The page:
However, you really can’t argue with the RM 10 price tag and it also has a small explosive finish with an auspicious couplet bearing banner inside (which is unusual at this price point) and I let it off just before it rained twice – it really can be lit even in mild showers!
Here’s what my hometown looked like during CNY. It’s the stroke of midnight during Chinese New Year 2014. The symphony of noise and light has been going on for the entire night…and now reached it’s *peak*!
Warning: Pyrotechnics galore! 😀
I always have problems videoing the CNY fireworks coz it’s very hard to get the auto-focus done right through all the sudden flashes of light and the blinding clouds of smoke. I used my Sony Xperia Z1 to do it and I was extremely pleased by the results! It does a wonderful job at focusing quickly when I pan the smartphone around and the audio is awesome too!
I couldn’t believe my Xperia Z1 records better fireworks videos than most of the cameras I’ve had in the past. The video is a bit long but I provided two (2) coz I know there are people who love seeing the annual fireworks show the people here put out. It’s absolutely superb this year, you’ll see everything from 388-shot fireworks cakes to 12” aerial fireworks shells with new breaks!
P/S – Remember to switch to Full 1080 HD when you record the videos – that’s how I recorded it. 🙂
This is the first fireworks post of Chinese New Year! Well, it’s close to CNY anyway. I found this fountain / cake hybrid at the local market at a list price of RM 28 each. It’s called Niilin Jalokivet (Jewel of the Nile) and the quality of the packaging is like none I’ve seen before!
The wrap details the optimal viewing distance (30 meters), minimum viewing distance (10 meters) and even how long it lasts! It says to *expect 20 seconds* of fireworks from this tall fountain and aerial repeater from Finland. I found the amount of information very impressive.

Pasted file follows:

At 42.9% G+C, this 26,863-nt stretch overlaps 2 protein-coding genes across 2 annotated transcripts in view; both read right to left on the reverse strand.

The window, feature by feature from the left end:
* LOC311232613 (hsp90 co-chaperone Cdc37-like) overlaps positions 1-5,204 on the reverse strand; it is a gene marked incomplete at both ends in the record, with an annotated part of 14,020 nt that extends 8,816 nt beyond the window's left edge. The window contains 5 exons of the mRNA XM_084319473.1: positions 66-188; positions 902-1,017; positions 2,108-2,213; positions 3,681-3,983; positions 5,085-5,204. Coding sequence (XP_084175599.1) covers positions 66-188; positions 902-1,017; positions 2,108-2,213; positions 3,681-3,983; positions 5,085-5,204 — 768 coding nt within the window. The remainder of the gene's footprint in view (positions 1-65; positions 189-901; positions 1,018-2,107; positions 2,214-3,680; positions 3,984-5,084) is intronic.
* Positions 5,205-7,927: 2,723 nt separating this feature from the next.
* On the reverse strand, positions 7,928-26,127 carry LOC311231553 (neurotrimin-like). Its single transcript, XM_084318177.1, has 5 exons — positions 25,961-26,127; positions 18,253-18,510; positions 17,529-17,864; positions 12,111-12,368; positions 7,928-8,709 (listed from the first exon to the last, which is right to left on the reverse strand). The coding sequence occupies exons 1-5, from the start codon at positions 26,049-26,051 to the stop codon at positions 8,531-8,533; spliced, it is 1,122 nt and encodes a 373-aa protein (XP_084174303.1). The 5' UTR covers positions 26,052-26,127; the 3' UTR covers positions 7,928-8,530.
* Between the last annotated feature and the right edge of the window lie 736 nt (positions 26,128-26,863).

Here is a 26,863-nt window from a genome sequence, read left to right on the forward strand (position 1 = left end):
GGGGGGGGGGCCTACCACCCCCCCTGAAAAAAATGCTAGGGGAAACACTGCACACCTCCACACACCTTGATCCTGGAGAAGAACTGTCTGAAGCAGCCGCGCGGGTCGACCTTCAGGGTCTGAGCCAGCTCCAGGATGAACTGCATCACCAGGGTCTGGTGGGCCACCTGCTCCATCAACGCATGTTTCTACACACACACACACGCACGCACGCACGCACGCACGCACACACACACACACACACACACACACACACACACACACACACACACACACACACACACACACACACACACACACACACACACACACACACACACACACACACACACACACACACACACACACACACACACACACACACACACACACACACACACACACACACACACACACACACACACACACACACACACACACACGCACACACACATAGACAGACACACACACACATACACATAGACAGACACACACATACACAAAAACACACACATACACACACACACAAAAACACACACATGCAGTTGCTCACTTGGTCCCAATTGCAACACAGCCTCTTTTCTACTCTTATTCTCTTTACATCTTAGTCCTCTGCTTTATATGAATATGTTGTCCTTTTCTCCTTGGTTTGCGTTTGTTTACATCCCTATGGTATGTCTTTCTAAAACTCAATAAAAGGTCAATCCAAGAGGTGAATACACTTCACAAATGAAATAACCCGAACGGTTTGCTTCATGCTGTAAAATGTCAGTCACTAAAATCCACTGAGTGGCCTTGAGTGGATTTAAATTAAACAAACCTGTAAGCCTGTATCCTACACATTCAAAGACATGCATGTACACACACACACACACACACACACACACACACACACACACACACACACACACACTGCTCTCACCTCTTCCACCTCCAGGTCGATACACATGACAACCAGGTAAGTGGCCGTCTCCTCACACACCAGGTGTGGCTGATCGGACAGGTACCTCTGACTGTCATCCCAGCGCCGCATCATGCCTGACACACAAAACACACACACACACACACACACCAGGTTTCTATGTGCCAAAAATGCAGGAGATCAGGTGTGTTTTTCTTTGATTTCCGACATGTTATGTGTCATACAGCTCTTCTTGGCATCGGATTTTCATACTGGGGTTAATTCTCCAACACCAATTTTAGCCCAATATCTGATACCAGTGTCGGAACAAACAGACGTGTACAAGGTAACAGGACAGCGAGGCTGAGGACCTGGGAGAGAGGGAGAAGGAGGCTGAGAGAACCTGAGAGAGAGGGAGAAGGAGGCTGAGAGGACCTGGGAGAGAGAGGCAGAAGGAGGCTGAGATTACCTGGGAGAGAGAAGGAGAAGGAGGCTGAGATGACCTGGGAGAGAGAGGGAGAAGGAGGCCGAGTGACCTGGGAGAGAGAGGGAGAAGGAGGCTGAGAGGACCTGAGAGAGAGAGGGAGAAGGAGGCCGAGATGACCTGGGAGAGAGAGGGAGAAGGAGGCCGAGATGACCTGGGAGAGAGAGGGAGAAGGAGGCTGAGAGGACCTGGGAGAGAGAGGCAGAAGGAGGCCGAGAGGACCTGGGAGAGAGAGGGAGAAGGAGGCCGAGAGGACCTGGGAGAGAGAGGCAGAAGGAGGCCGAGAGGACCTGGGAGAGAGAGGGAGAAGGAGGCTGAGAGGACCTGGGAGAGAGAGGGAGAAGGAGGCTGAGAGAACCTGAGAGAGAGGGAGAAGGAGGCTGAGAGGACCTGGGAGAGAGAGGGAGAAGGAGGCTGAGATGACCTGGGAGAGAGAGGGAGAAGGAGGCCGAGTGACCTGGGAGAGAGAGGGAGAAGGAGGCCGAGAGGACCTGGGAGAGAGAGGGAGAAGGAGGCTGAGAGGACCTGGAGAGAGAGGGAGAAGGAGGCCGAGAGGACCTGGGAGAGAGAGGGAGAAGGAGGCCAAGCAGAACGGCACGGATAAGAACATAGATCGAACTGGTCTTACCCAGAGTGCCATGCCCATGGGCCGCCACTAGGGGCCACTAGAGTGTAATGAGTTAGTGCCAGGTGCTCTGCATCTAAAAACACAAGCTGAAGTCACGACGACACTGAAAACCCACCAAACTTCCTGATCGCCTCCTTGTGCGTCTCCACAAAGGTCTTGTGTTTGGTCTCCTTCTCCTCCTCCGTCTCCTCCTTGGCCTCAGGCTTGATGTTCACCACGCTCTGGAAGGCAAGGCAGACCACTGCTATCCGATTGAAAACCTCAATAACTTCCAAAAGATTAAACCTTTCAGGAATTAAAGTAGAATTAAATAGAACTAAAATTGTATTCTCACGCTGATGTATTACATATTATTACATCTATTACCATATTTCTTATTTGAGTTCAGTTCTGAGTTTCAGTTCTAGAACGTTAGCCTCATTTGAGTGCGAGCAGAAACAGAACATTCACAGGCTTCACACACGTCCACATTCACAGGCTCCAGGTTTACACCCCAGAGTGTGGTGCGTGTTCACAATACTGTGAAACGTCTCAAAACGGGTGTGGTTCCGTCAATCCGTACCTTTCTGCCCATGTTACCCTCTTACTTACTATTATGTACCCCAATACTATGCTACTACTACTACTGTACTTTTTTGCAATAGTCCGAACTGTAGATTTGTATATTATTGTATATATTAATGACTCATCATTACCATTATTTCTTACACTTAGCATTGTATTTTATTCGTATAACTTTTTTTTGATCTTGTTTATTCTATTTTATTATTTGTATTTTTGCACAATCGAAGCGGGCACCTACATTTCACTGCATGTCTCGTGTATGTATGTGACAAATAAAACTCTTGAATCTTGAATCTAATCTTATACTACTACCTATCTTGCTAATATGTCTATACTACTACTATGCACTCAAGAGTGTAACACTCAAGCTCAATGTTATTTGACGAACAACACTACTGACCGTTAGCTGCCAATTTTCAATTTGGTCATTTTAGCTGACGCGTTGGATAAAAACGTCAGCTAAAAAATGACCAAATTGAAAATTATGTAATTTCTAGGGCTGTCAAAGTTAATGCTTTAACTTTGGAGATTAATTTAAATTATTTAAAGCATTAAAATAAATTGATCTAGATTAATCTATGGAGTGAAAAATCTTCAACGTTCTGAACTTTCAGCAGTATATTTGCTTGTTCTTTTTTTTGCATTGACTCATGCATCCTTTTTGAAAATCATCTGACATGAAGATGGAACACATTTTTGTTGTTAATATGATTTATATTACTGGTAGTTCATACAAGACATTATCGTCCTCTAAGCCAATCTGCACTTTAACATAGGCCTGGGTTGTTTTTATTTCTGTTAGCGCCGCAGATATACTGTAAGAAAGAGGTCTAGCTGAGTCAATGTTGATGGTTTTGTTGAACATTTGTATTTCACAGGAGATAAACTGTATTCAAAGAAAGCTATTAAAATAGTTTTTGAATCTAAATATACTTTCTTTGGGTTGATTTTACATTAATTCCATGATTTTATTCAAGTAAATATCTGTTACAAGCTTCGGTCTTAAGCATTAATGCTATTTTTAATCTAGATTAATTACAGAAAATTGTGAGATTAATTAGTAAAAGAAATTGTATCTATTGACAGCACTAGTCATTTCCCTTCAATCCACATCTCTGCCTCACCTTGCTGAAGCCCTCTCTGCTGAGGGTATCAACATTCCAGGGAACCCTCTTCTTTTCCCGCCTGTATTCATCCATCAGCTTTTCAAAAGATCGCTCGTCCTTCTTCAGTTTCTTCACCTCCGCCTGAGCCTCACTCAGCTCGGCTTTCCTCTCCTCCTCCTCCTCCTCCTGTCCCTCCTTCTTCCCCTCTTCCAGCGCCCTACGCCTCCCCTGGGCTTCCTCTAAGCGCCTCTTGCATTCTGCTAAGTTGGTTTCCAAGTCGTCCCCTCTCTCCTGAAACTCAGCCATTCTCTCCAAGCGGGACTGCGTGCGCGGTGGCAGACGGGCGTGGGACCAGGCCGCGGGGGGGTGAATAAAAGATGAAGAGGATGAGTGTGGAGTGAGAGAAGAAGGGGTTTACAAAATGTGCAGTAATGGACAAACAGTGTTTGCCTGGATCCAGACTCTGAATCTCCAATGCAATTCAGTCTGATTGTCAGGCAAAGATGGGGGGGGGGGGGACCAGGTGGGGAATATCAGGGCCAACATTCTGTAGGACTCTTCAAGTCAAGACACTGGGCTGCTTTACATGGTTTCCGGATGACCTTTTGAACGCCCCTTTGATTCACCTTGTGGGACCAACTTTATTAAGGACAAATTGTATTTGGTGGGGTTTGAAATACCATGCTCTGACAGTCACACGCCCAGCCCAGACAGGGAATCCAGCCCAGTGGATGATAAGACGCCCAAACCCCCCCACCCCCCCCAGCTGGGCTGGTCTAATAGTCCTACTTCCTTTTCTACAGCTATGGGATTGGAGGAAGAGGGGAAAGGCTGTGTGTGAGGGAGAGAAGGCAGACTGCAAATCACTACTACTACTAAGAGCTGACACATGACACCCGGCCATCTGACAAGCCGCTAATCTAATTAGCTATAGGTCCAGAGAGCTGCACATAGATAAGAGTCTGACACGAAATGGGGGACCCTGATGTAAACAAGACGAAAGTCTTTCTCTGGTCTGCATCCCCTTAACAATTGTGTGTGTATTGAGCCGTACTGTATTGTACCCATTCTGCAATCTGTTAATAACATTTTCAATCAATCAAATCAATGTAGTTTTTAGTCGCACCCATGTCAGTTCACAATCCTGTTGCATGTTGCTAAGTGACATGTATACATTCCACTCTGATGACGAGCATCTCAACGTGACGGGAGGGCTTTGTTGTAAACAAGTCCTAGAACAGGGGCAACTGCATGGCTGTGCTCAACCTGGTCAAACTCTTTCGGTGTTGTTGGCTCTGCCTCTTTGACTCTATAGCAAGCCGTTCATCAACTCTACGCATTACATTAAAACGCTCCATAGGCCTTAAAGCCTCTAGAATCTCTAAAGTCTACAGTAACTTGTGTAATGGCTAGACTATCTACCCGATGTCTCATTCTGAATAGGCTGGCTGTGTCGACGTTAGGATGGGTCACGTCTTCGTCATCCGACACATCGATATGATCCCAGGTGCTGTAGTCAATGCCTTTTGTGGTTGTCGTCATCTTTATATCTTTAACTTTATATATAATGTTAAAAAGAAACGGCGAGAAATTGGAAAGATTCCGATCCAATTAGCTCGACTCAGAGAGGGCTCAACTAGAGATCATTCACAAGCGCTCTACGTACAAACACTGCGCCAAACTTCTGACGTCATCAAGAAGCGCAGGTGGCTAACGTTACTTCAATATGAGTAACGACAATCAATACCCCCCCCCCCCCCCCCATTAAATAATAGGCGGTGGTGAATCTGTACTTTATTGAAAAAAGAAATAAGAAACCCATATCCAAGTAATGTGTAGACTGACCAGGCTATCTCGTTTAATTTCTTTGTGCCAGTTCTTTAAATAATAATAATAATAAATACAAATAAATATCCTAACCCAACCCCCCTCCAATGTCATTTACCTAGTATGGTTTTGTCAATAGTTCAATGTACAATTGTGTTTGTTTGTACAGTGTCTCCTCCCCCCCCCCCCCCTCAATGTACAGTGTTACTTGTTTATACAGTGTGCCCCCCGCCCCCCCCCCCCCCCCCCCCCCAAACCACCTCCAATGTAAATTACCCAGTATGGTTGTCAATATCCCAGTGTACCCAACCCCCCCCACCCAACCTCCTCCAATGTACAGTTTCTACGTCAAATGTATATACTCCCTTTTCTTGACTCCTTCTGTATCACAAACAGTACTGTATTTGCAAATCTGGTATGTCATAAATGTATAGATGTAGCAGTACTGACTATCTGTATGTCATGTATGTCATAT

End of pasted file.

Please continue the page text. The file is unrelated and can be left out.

I got this at the local market. I’ve always found KL to be a bit dry in terms of fireworks and firecrackers compared to my hometown of Sibu. I managed to get 2 of this for RM 30, making it RM 15 each. There are firework cakes (multi-shot aerial barrages) listed for RM 780 (!!!) which I can get for RM 250 in Sibu.
I also saw the cheap generic 8888 Chinese firecrackers (usually RM 8 – got some during CNY eve) which doesn’t have the finish and sheer girth of the RM 200+ premium Chinese firecrackers selling for RM 25 here. The stuff here is 3x the price of what we pay in Sibu retail stalls (comparing apples to apples).
I just wanted to let it off for my better half though, since CNY is coming soon, so I lit one across the road and another one closer to the house, which toppled. Luckily the Niilin Jalokivet doesn’t shoot up very high – 12 feet at it’s max.
There’s a center tube acting as a fountain and 8 + 2 tubes surrounding it which shoots up balls of flaming fire and whistling sparks respectively. It reminds me of the smaller version of the popular old perennial Desert at Night.
It’s not too bad, but we’re used to paying much lower prices. It was still a good find though, the fireworks display was pretty awesome, especially the first one I let off, which didn’t topple over halfway. Haha!
I just let it off last night after dinner. I always feel like Chinese New Year is around the corner when I start playing with fireworks. 🙂